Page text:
Posts Tagged last.fm
Last month Last.fm contributed a massive set of tag data to the Million Song Data Set. The data set includes:
- 505,216 tracks with at least one tag
- 522,366 unique tags
- 8,598,630 (track – tag) pairs
A popular track like Led Zep’s Stairway to Heaven has dozens of unique tags applied hundreds of times.
There is no end to the number of interesting things you can do with these tags: Track similarity for recommendation and playlisting, faceted browsing of the music space, ground truth for training autotagging systems etc.
I think there’s quite a bit to be learned about music itself by looking at these tags. We live in a post-genre world where most music no longer fits into a nice tidy genre categories. There are hundreds of overlapping subgenres and styles. By looking at how the tags overlap we can get a sense for the structure of the new world of music. I took the set of tags and just looked at how the tags overlapped to get a measure of how often a pair of tags co-occur. Tags that have high co-occurrence represent overlapping genre space. For example, among the 500 thousand tracks the tags that co-occur the most are:
- rap co-occurs with hip hop 100% of the time
- alternative rock co-occurs with rock 76% of the time
- classic rock co-occurs with rock 76% of the time
- hard rock co-occurs with rock 72% of the time
- indie rock co-occurs with indie 71% of the time
- electronica co-occurs with electronic 69% of the time
- indie pop co-occurs with indie 69% of the time
- alternative rock co-occurs with alternative 68% of the time
- heavy metal co-occurs with metal 68% of the time
- alternative co-occurs with rock 67% of the time
- thrash metal co-occurs with metal 67% of the time
- synthpop co-occurs with electronic 66% of the time
- power metal co-occurs with metal 65% of the time
- punk rock co-occurs with punk 64% of the time
- new wave co-occurs with 80s 63% of the time
- emo co-occurs with rock 63% of the time
It is interesting to see how the subgenres like hard rock or synthpop overlaps with the main genre and how all rap overlaps with Hip Hop. Using simple overlap we can also see which tags are the least informative. These are tags that overlap the most with other tags, meaning that they are least descriptive of tags. Some of the least distinctive tags are: Rock, Pop, Alternative, Indie, Electronic and Favorites. So when you tell someone you like ‘rock’ or ‘alternative’ you are not really saying too much about your musical taste.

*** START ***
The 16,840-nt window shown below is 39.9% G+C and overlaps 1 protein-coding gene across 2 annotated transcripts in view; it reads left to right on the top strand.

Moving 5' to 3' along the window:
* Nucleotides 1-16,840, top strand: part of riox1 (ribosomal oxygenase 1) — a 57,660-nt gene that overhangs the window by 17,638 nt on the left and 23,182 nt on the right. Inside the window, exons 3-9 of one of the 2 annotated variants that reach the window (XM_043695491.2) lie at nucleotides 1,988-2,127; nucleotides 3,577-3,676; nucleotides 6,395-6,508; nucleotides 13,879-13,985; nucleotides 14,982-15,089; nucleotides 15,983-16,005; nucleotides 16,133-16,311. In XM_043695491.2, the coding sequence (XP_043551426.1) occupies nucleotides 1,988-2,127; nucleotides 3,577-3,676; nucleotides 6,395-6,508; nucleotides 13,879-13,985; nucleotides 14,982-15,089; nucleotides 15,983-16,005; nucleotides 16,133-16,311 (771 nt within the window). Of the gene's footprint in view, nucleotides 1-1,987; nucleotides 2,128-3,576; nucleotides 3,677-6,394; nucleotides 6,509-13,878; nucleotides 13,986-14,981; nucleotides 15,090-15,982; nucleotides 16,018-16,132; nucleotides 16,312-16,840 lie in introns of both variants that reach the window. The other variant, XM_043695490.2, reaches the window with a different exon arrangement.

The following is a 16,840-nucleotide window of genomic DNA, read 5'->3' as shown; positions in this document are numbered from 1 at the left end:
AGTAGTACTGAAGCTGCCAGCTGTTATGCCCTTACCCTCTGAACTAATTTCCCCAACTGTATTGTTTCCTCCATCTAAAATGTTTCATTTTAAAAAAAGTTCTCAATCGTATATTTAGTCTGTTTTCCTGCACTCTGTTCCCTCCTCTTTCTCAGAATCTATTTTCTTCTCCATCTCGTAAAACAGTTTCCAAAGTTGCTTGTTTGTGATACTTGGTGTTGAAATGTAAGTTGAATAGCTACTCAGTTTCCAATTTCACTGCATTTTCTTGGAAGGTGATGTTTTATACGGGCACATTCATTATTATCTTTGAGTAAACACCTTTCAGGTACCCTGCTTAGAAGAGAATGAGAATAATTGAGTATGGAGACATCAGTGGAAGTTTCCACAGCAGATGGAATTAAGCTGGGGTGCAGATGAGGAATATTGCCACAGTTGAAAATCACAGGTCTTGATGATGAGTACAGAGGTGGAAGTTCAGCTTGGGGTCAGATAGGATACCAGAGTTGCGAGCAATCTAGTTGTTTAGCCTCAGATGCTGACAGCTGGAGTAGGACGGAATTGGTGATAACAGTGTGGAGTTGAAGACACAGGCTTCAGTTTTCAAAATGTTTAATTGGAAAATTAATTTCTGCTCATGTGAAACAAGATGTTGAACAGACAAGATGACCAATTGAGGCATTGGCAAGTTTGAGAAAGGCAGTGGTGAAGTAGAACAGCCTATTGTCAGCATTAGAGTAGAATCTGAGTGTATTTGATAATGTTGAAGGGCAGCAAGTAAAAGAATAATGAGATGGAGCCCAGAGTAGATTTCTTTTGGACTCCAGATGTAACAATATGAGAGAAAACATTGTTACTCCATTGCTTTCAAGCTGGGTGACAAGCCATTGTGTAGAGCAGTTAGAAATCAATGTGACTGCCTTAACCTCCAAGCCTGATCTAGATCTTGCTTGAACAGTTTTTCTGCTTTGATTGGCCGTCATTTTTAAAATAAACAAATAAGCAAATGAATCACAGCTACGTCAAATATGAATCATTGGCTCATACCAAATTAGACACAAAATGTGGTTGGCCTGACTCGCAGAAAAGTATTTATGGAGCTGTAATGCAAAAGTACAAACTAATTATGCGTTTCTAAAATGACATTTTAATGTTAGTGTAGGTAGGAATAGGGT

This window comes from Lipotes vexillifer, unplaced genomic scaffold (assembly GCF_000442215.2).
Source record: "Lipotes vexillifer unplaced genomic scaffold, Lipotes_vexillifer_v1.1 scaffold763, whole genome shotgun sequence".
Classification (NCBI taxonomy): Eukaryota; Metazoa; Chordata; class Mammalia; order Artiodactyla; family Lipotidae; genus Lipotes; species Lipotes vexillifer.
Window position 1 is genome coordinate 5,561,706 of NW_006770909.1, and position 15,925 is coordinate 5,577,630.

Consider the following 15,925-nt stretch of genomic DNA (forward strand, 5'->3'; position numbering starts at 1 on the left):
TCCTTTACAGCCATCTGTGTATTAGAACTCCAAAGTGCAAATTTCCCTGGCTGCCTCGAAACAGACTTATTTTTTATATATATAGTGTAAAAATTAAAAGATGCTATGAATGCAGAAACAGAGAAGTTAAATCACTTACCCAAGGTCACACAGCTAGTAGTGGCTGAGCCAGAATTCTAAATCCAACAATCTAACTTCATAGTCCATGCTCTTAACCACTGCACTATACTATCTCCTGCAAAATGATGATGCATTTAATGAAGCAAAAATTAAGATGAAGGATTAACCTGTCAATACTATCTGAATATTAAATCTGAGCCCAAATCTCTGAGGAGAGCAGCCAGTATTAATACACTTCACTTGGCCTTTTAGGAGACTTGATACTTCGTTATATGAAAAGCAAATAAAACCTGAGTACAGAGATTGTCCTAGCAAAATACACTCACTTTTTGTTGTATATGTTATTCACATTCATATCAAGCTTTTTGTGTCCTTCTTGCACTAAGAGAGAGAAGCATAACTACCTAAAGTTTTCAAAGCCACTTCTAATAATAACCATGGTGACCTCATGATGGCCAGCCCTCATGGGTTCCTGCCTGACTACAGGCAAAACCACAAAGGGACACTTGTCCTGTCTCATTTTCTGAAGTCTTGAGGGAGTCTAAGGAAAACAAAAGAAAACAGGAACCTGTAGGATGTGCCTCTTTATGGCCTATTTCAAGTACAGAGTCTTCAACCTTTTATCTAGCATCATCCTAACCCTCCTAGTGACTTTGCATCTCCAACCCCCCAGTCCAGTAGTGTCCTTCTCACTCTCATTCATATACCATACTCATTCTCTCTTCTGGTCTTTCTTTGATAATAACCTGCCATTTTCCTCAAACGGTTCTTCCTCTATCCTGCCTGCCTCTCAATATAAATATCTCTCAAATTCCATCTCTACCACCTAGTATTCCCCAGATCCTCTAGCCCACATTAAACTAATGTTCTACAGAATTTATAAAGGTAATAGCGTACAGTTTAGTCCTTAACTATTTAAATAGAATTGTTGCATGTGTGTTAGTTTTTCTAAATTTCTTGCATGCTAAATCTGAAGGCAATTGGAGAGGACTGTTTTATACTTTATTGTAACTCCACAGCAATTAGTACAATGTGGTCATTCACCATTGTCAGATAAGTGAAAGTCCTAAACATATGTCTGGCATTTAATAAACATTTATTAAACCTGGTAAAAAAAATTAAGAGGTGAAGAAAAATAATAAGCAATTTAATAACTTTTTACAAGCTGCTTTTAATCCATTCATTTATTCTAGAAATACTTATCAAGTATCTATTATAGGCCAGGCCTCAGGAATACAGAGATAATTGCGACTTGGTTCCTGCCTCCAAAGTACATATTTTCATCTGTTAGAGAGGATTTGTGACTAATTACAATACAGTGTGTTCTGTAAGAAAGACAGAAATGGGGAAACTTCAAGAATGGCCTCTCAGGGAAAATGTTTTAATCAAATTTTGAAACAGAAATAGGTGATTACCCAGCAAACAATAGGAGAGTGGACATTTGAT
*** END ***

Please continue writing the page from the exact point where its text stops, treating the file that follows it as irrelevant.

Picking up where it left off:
The Music Matrix
I thought it might be interesting to explore the world of music via overlapping tags, and so I built a little web app called The Music Matrix. The Music Matrix shows the overlapping tags for a tag neighborhood or an artist via a heat map. You can explore the matrix, looking at how tags overlap and listening to songs that fit the tags.
With this app you can enter a genre, style, mood or other type of tag. The app will then find the 24 tags with the highest overlap with the seed and show the confusion matrix. Hotter colors indicate high overlap. Mousing over a cell will show you the percentage overlap between the two corresponding tags and clicking on a cell will play a track that has high tag counts for the two tags. I find that I can learn a lot about a genre of music by looking at the 24 tag neighborhood for a genre and listening to examples. Some interesting neighborhoods to explore are:
You can also explore by moods:
If you are not sure what genre or style is for an artist, you can just start with the top tags for the artist like so:
Use the Music Matrix to explore a new genre of music or to find music that matches a set of styles. Find out how genres overlap. Listen to prototypical examples of different styles. Click on things, have fun. Check it out:
The code for the Music Matrix is on Github. Thanks to Thierry for creating the Million Song Data Set (the best research data set ever created) and thanks to Last.fm for contributing a very nice set of tag data to the data set.
Nifty new visualization at Last.fm that shows the time of day when you listen to music:
[tweetmeme source= ‘plamere’ only_single=false] One of the many cool things about working at the Echo Nest is that we have an Sonos audio system with single group playlist for the office. Anyone from the CEO to the greenest intern can add music to the listening queue for everyone to listen to. The office, as a whole has a rather diverse taste in music and as a result I’ve been exposed to lots of interesting music. However, the downside of this is that since I’m not listening to music being played on my personal computer, every day I have 10 hours of music listening that is never scrobbled, and as they say, if it doesn’t scrobble, it doesn’t count. Sure the Sonos system scrobbles all of the plays to the Echo Nest account on Last.fm but I’d also like it to scrobble it to my account so I can use nifty apps like Lee Byron’s Last.fm Listening History or Matt Ogle’s Bragging Rights on my own scrobbles.